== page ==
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Court dismisses state's challenge to State Center lawsuit

Laws and LegislationJustice System

A Baltimore Circuit Court judge dismissed a legal challenge Friday filed against opponents of the $1.5 billion State Center project, allowing the court fight to continue against the midtown Baltimore redevelopment.

Judge Althea M. Handy issued a decision late Friday, two days after opponents, a group of downtown property and business owners, argued they have a First Amendment right to protest the plans. The group had filed a lawsuit against the project a year ago, accusing the state of using a noncompetitive process to choose developers.

The judge's decision "again focuses the case back where it belongs, on whether the state agencies complied with the competitive bidding requirements in awarding a $1.5 billion construction project," said Alan M. Rifkin, an attorney for the redevelopment's opponents.

In September, the Maryland attorney general's office filed a counterclaim on behalf of the state Department of Transportation and Department of General Services, which are overseeing the project in conjunction with a private developer. The state sought $100 million from plaintiffs for increased costs of construction, financing and building maintenance as a result of delays. The transit-oriented development, to be built along Preston Street over 15 years, was first proposed a decade ago.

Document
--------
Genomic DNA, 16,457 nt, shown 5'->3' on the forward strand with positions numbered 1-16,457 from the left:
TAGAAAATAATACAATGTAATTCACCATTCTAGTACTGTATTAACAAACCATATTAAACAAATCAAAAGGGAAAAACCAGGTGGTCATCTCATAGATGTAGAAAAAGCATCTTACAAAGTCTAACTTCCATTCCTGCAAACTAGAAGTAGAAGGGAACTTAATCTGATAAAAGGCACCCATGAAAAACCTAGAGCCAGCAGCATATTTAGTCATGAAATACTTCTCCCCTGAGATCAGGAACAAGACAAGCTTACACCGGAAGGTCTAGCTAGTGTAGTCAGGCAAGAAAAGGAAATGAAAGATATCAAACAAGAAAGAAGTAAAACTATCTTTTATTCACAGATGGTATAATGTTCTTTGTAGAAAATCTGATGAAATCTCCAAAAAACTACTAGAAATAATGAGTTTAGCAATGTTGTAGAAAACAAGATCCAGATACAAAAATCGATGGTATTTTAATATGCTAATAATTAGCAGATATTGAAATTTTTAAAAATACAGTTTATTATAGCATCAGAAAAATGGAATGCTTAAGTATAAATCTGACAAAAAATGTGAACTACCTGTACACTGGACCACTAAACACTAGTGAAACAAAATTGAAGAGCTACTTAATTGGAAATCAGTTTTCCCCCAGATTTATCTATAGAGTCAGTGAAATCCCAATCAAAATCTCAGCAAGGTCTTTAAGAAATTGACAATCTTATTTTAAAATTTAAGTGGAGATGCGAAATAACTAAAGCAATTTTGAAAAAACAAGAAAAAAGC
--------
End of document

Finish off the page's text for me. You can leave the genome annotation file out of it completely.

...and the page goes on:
A spokesman for the attorney general's office said he could not comment on what the decision means for the project or what the state's next step might be.

"We're still reviewing the decision," David Paulson, the spokesman, said.

During Wednesday's hearing, Deputy Attorney General Campbell Killefer argued that that the state found it necessary to file a counterclaim to respond to "sham" litigation and "disinformation" designed to stop the project. The state argued that such lawsuits posed a "clear and present danger" to the public development process.

In her order granting the opponents' motion to dismiss the counterclaim, Handy said an exception to protected free speech — filing a "sham" lawsuit — does not apply to the opponents' original lawsuit.

Rifkin said the court order is consistent with the First Amendment right to petition government without fear or threat of retribution.

"We're delighted," said Bonnie Scible, a plaintiff in the opponents' lawsuit who owns The Peanut Shoppe, a 75-year-old shop now on North Charles Street. "The judge made the right decision. It was completely outrageous that the state would sue any of us just for trying to pursue our First Amendment rights."

lorraine.mirabella@baltsun.com

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